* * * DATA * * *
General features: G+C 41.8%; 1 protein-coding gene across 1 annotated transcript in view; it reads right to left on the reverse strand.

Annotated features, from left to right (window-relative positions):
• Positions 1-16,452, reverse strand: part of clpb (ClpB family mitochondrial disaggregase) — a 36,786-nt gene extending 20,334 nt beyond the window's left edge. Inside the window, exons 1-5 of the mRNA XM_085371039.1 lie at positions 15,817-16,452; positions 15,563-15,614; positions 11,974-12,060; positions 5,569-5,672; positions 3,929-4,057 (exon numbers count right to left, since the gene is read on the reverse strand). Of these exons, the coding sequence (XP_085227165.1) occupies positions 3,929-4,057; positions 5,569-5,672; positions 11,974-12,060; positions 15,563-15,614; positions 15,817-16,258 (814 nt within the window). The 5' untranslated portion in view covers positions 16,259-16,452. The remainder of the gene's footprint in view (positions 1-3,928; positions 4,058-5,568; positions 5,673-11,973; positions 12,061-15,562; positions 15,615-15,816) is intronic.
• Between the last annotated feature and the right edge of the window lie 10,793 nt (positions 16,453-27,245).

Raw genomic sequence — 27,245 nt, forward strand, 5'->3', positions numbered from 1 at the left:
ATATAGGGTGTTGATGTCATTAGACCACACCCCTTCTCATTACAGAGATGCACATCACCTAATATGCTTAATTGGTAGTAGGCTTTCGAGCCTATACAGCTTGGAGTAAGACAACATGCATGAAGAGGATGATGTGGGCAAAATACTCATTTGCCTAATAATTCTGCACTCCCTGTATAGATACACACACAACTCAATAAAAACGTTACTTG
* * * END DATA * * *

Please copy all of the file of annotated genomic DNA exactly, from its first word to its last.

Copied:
General features: G+C 41.8%; 1 protein-coding gene across 1 annotated transcript in view; it reads right to left on the reverse strand.

Annotated features, from left to right (window-relative positions):
• Positions 1-16,452, reverse strand: part of clpb (ClpB family mitochondrial disaggregase) — a 36,786-nt gene extending 20,334 nt beyond the window's left edge. Inside the window, exons 1-5 of the mRNA XM_085371039.1 lie at positions 15,817-16,452; positions 15,563-15,614; positions 11,974-12,060; positions 5,569-5,672; positions 3,929-4,057 (exon numbers count right to left, since the gene is read on the reverse strand). Of these exons, the coding sequence (XP_085227165.1) occupies positions 3,929-4,057; positions 5,569-5,672; positions 11,974-12,060; positions 15,563-15,614; positions 15,817-16,258 (814 nt within the window). The 5' untranslated portion in view covers positions 16,259-16,452. The remainder of the gene's footprint in view (positions 1-3,928; positions 4,058-5,568; positions 5,673-11,973; positions 12,061-15,562; positions 15,615-15,816) is intronic.
• Between the last annotated feature and the right edge of the window lie 10,793 nt (positions 16,453-27,245).

Raw genomic sequence — 27,245 nt, forward strand, 5'->3', positions numbered from 1 at the left:
ATATAGGGTGTTGATGTCATTAGACCACACCCCTTCTCATTACAGAGATGCACATCACCTAATATGCTTAATTGGTAGTAGGCTTTCGAGCCTATACAGCTTGGAGTAAGACAACATGCATGAAGAGGATGATGTGGGCAAAATACTCATTTGCCTAATAATTCTGCACTCCCTGTATAGATACACACACAACTCAATAAAAACGTTACTTG